Thoroughly Vetted: The ins and outs of the common tapeworm

Tapeworms depend on fleas to spread, so being vigilant can help to avoid a host of pests. File photo Tapeworms depend on fleas to spread, so being vigilant can help to avoid a host of pests. File photo

From hookworm to heartworm, our pets can shelter no shortage of creepy crawly horrors. But few are as renowned as the tapeworm. The mere mention conjures images of people wasting away as the parasite secretly steals their lunch. Indeed, some have even tried harnessing tapeworm in a desperate (and dangerous!) bid to lose weight.

There are a variety of species of tapeworm. The most common to infect dogs and cats is a critter called Dipylidium caninum. Contrary to its reputation, this particular tapeworm usually causes no symptoms at all. Pets can harbor these slithering stowaways for months or years, and you’d never know it. Not, at least, until the day you happen to see something crawling around your pet’s rear end. It’s not a tapeworm. But it’s part of one.

The head of an adult tapeworm is adorned with grappling hooks and suction cups which it uses to latch onto the wall of the intestine. Trailing from the head is a long chain of tiny segments. Each of these segments contains a complete digestive and reproductive system, allowing it to siphon nutrition from intestinal contents and generate tapeworm eggs. As the head produces new segments, the older ones move toward the tail like a kind of vile conveyor belt. And by the time those segments reach the end of the line, they are basically bags full of eggs. They then detach from the parent worm and drift toward the exit.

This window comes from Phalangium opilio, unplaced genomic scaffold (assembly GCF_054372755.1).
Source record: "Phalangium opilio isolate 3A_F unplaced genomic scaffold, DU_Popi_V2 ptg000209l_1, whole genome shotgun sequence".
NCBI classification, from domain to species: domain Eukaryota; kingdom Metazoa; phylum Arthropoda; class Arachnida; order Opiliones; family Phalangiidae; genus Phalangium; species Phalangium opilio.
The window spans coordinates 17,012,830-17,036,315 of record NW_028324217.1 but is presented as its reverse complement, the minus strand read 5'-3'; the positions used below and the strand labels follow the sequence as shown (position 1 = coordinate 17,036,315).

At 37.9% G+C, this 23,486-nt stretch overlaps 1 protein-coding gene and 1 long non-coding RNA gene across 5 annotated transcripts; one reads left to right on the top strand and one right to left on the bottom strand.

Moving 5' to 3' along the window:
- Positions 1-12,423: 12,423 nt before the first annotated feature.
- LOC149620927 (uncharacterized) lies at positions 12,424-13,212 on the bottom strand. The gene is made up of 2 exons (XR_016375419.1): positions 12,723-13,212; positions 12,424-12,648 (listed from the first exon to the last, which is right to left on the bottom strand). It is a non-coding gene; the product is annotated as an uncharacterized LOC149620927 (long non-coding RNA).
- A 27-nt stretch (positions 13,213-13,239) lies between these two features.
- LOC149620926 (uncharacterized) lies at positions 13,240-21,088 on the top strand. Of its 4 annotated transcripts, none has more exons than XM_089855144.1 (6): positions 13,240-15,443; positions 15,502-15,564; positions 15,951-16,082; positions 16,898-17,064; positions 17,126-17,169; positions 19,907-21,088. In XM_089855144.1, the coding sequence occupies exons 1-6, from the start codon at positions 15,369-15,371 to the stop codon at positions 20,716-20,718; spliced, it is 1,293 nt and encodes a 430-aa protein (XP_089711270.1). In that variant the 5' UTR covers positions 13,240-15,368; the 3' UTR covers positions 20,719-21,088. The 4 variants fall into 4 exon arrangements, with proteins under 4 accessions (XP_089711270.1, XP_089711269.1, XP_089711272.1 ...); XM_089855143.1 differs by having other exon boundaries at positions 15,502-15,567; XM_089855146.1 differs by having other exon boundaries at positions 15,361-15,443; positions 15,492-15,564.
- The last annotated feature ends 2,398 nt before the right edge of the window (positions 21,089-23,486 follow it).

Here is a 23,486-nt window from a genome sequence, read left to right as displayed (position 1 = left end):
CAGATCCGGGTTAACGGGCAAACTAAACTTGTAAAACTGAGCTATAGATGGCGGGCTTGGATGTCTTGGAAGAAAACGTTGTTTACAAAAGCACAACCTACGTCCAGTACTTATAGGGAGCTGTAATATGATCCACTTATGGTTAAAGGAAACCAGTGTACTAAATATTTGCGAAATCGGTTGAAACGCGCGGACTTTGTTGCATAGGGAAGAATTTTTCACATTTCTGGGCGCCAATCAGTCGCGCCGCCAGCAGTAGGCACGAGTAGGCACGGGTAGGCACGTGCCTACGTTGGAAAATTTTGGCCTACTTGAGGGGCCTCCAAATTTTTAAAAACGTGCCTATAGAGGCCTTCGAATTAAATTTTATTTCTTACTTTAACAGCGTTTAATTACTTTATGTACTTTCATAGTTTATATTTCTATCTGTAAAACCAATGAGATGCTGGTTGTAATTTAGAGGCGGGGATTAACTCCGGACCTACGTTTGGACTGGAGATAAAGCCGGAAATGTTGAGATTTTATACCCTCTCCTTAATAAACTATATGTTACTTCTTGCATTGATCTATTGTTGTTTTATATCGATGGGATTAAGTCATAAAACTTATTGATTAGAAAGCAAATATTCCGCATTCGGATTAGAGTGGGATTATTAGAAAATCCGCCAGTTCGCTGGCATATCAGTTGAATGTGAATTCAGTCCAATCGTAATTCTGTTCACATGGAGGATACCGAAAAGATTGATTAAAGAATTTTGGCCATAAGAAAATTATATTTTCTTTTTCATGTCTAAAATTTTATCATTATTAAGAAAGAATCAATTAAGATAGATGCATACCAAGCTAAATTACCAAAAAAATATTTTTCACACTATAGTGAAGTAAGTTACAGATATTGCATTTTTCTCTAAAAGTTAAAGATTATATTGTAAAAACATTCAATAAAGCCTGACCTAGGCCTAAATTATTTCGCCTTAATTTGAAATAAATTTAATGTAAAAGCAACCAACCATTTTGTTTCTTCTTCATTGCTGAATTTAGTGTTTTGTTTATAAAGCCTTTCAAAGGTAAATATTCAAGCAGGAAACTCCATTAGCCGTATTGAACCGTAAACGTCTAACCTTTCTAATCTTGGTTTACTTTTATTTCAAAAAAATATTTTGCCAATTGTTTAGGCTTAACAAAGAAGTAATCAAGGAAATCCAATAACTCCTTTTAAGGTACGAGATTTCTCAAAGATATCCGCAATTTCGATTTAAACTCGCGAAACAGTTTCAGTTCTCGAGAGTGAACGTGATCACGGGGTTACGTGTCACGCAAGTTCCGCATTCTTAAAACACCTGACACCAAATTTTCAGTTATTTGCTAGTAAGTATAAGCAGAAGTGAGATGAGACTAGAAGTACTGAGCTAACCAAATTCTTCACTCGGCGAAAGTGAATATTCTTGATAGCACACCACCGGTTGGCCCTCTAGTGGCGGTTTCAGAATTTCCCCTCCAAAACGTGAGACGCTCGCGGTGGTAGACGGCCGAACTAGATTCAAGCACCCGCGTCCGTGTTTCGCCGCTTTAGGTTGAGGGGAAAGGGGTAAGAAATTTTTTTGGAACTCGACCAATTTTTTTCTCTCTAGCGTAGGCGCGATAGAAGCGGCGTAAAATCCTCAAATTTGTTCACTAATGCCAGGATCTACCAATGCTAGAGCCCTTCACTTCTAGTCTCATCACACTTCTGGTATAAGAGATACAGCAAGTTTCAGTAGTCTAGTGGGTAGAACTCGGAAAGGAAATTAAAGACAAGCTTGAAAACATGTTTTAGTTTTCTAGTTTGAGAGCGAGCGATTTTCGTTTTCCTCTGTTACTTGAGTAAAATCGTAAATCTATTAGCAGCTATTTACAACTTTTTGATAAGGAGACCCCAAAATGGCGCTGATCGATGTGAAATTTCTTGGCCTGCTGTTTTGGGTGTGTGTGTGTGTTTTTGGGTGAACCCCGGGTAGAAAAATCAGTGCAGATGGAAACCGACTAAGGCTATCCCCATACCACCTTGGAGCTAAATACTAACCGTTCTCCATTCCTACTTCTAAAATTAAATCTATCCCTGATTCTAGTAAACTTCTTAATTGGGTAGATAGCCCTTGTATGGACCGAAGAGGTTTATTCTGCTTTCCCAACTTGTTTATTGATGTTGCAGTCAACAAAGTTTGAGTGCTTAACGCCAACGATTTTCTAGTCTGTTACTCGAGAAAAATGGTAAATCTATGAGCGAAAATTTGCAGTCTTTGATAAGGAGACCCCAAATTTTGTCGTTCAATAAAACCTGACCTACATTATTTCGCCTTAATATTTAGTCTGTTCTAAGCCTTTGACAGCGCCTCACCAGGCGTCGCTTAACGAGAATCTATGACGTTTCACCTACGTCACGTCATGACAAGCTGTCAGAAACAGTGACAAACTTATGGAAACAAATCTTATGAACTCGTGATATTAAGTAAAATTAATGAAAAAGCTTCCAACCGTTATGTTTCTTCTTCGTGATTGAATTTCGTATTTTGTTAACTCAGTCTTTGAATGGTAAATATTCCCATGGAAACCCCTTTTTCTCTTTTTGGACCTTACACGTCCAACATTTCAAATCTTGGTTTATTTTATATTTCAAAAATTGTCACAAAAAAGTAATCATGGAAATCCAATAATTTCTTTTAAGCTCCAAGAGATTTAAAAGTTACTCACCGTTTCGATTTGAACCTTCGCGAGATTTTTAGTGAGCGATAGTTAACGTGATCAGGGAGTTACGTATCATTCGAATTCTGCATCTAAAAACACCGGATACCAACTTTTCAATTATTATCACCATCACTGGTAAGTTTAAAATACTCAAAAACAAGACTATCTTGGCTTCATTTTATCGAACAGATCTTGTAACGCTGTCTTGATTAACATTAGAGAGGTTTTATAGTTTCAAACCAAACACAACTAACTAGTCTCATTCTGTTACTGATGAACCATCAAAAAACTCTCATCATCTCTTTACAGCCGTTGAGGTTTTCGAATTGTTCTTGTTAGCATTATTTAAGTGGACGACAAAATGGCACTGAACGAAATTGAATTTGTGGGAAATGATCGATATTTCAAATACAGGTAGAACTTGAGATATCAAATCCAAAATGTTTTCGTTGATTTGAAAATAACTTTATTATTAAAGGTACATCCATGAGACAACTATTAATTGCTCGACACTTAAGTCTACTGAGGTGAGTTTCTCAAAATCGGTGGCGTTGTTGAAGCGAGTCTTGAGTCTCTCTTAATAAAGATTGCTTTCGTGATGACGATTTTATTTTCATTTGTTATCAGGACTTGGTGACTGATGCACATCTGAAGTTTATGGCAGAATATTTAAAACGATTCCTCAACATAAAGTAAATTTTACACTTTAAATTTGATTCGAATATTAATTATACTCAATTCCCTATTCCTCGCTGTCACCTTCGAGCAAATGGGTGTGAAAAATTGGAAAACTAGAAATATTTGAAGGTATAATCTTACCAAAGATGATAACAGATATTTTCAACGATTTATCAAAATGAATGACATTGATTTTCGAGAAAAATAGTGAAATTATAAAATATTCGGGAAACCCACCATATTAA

This is what owners ultimately notice. When fresh, these segments pulse and writhe like little grubs. You might spot them in an animal’s poop, or stuck to the fur under their tail. Eventually they dry out, appearing like grains of rice in your pet’s bed. Observing these segments is pretty much the only way to diagnose tapeworm, and it’s a matter of chance.

Gross as they are, these segments pose no hazard on their own. If an animal (say another pet in the house) were to consume them, absolutely nothing would happen. They aren’t infectious. Tapeworm can’t spread without an accomplice. Unfortunately, it finds a convenient one in another common pest—the flea.

When flea larvae encounter these tapeworm eggs, they happily dig in. Inside the flea—and only inside the flea—the tapeworm hatches and develops into its infectious form. Some time later, a dog or cat finds itself infested with that flea, and licks it off its own fur. The flea doesn’t survive getting swallowed and digested, but the tapeworm inside it does. And it was delivered straight to a cozy new intestine to call home.

This can’t be emphasized enough. The common tapeworm depends on fleas to infect new hosts. While it is easy enough to cure tapeworm with a single dose of deworming medication, it will keep coming back until fleas are completely eradicated from that pet’s home.

On the bright side, this means that tapeworm is easy to both treat and prevent. Sure, it’s not the worst parasite out there. Its primary symptom is usually disgust. But, for most pet owners, that’s more than enough.

Dr. Mike Fietz is a small-animal veterinarian at Georgetown Veterinary Hospital. He received his veterinary degree from Cornell University in 2003 and has lived in Charlottesville since.

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